On July 4, Pope Francis went to Rome’s Gemelli Clinic for scheduled surgery.
Earlier that day, the Holy Father had held his regular Sunday Angelus in Saint Peter’s Square and did not mention to the crowds (which are again growing as pilgrims are returning to the Vatican) that he was going for this procedure. Instead, the Pontiff prayed for peace around the world and spoke of his upcoming Apostolic journeys in September.
The Holy Father’s surgery was for stenosis, or a narrowing of part of the large intestine, most likely caused by diverticulitis.
His Holiness has since recovered nicely. He was even able to give his regularly scheduled Sunday Angelus from the Gemelli Clinic, surrounded by several children who were also patients of the clinic at the same time.
We are grateful to God for the successful recovery of our 84-year-old Pontiff, who, despite some other medical issues like sciatica, is in good health. We are grateful for the skill and knowledge of the surgeons and doctors and nurses who cared for the Pope.
And we are grateful for the countless prayers for the recovery of the Holy Father offered up to the Lord by the Church, the Mystical Body of Christ.
There are a few lessons that one can take from the event of the Holy Father’s hospitalization — illness can come to anyone, everyone needs to take care of their personal health, and we need to keep each other in prayer.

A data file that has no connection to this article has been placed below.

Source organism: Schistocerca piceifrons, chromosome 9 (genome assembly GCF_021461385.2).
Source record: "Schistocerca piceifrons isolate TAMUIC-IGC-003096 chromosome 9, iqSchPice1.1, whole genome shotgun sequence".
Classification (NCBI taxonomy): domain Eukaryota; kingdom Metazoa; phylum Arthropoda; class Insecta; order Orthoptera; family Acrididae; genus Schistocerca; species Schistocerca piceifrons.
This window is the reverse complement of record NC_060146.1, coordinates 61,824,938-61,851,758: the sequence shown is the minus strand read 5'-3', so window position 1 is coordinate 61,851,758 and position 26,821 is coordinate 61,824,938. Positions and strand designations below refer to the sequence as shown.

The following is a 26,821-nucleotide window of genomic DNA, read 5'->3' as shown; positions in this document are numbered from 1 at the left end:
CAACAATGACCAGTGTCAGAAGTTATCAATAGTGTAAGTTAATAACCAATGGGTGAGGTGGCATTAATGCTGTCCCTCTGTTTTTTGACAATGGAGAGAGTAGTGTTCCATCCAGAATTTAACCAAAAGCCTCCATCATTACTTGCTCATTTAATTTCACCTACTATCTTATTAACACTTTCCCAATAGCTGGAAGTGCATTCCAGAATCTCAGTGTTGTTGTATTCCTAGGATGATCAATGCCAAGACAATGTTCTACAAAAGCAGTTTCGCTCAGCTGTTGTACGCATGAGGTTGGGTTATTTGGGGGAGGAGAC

Illness, an effect of the fall of our first parents, Adam and Eve, can come at any time to any of us. The harsh reality of the global pandemic — and the many lives it has taken and the way that this virus has changed the way that we interact with each other — is also a reminder of this truth: No one is immune to illness. Life is precious and we are called to appreciate the gift of life and health, for ourselves and for others, daily.
Second, everyone needs to take care of their own personal health. There are relatively few people who actually enjoy going to the doctor, even for a simple check-up. However, it is needed and important.
We need not be hypochondriacs, thrown into a panic about every twinge we might feel, but we do need to take our health seriously and take care and begin to treat the problems that cause us pain, both physically and emotionally.
Third, we need to offer intercessory prayer for each other daily. It is a reality of the Christian life that supplication, intercessory prayer, is part of every baptized Christian’s duty. To pray for another is to engage in the priestly nature of our baptism, to offer that sacrifice of our thoughts and our personal time, to go out of ourselves and appeal before the throne of the Godhead for our brothers and sisters in this world.
Yes, we are blessed that Pope Francis is recuperating nicely; but it should also serve as a reminder that each of us needs to thank God for the gift of health, to preserve that gift of health, and to pray for each other’s health and salvation.
It is part and parcel of our Christian life!